|Title||Dominance of Diffusive Methane Emissions From Lowland Headwater Streams Promotes Oxidation and Isotopic Enrichment|
|Publication Type||Journal Article|
|Year of Publication||2022|
|Authors||Robison AL, Wollheim WM, Perryman CR, Cotter AR, Mackay JE, Varner RK, Clarizia P, Ernakovich JG|
|Journal||Frontiers in Environmental Science|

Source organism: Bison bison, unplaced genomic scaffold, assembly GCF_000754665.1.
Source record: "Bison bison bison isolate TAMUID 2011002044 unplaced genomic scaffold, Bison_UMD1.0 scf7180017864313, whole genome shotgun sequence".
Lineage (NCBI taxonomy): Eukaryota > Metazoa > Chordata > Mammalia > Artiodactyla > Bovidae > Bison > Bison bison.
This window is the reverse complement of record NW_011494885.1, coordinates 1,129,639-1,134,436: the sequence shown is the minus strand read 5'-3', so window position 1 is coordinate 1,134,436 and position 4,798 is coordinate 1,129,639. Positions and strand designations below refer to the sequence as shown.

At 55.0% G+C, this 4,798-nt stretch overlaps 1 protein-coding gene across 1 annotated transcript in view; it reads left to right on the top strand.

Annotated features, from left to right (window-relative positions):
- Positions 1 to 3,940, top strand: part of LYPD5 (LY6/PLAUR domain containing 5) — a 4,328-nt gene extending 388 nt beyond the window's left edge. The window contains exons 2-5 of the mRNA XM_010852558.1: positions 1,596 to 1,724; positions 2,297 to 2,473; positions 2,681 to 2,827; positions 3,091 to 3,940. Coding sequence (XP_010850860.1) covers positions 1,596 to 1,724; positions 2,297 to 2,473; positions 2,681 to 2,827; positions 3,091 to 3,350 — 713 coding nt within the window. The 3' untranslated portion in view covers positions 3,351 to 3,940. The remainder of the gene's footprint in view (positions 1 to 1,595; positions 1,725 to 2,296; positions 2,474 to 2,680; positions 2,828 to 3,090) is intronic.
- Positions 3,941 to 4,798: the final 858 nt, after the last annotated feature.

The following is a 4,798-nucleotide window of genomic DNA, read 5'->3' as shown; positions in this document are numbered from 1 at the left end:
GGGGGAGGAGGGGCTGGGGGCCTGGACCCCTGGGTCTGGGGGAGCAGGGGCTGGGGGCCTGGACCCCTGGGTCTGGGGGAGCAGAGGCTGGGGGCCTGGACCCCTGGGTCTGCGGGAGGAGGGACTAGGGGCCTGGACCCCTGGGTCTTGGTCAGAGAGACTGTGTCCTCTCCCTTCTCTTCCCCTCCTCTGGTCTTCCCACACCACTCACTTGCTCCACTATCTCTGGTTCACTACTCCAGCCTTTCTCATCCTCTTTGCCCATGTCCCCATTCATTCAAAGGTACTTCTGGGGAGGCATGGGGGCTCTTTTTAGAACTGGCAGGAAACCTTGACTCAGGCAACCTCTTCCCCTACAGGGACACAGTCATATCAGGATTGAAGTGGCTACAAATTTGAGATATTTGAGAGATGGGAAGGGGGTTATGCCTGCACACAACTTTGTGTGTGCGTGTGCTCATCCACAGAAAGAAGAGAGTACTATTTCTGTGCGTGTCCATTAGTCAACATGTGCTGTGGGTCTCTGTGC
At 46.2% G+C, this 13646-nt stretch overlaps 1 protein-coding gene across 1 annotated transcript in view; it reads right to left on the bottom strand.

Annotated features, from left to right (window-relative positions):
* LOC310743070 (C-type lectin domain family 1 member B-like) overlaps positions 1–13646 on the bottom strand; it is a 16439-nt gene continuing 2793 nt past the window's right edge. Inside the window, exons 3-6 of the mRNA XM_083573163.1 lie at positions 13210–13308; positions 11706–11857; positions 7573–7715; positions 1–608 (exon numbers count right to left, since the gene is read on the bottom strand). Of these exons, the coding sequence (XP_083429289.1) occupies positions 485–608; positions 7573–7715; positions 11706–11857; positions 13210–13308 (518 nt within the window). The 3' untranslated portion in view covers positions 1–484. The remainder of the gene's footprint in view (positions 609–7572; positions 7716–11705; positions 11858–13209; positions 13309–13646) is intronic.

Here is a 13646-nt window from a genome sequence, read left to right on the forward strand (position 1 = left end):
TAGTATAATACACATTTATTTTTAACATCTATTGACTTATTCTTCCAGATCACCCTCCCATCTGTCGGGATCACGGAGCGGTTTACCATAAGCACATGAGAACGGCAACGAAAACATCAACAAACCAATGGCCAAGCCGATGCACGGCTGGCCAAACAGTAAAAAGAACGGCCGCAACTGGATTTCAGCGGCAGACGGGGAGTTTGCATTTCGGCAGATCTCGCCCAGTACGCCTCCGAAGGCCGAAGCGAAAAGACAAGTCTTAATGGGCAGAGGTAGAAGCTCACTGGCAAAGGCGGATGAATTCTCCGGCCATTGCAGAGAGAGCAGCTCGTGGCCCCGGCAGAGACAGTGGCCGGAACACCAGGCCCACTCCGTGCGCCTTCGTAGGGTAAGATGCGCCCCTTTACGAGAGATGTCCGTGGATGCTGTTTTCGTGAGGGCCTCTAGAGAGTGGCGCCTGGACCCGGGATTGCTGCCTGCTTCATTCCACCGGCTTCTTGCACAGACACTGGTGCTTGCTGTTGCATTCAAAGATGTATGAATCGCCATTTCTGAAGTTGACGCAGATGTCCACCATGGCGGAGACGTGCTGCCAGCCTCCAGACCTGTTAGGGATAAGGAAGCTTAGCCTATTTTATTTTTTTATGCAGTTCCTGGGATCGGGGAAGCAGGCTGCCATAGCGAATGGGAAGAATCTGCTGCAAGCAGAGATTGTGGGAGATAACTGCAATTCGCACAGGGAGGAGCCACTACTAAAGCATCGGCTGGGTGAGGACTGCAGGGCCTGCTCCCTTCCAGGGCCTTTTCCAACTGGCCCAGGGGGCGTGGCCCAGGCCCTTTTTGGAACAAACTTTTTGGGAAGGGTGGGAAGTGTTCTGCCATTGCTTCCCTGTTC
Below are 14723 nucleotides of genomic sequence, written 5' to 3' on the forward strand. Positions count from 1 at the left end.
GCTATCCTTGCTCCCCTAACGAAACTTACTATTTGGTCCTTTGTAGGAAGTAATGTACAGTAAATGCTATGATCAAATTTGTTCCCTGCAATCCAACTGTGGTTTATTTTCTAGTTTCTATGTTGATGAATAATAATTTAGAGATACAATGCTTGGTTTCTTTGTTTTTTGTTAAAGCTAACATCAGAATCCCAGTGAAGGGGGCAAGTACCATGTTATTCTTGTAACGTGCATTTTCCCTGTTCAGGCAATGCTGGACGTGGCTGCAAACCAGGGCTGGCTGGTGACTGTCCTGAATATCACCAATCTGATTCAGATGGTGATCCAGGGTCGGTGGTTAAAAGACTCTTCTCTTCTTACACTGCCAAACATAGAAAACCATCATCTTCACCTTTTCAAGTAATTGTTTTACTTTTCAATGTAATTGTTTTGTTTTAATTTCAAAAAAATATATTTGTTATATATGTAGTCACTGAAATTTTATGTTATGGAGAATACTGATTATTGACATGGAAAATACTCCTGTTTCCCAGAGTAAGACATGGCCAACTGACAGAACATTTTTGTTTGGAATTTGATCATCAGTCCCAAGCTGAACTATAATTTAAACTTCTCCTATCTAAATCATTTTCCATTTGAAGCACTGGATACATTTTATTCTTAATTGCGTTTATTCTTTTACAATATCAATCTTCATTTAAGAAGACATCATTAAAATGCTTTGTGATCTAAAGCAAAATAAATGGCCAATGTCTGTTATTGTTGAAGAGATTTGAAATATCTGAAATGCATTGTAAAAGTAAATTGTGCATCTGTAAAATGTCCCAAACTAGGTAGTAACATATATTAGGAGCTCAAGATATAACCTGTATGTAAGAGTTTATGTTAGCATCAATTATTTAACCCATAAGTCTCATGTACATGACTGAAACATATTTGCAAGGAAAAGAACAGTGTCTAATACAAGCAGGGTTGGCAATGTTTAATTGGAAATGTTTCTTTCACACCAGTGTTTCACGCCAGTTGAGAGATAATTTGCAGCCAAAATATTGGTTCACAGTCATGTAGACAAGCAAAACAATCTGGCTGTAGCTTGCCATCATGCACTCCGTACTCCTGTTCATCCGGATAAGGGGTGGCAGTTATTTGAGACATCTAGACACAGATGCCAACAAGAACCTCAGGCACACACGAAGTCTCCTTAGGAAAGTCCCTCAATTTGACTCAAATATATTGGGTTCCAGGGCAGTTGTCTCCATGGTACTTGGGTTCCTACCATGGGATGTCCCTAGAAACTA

Inland waters are the largest natural source of methane (CH 4 ) to the atmosphere, yet the contribution from small streams to this flux is not clearly defined. To fully understand CH 4 emissions from streams and rivers, we must consider the relative importance of CH 4 emission pathways, the prominence of microbially-mediated production and oxidation of CH 4 , and the isotopic signature of emitted CH 4 . Here, we construct a complete CH 4 emission budgets for four lowland headwater streams by quantifying diffusive CH 4 emissions and comparing them to previously published rates of ebullitive emissions. We also examine the isotopic composition of CH 4 along with the sediment microbial community to investigate production and oxidation across the streams. We find that all four streams are supersaturated with respect to CH 4 with diffusive emissions accounting for approximately 78–100% of total CH 4 emissions. Isotopic and microbial data suggest CH 4 oxidation is prevalent across the streams, depleting approximately half of the dissolved CH 4 pool before emission. We propose a conceptual model of CH 4 production, oxidation, and emission from small streams, where the dominance of diffusive emissions is greater compared to other aquatic ecosystems, and the impact of CH 4 oxidation is observable in the emitted isotopic values. As a result, we suggest the CH 4 emitted from small streams is isotopically heavy compared to lentic ecosystems. Our results further demonstrate streams are important components of the global CH 4 cycle yet may be characterized by a unique pattern of cycling and emission that differentiate them from other aquatic ecosystems.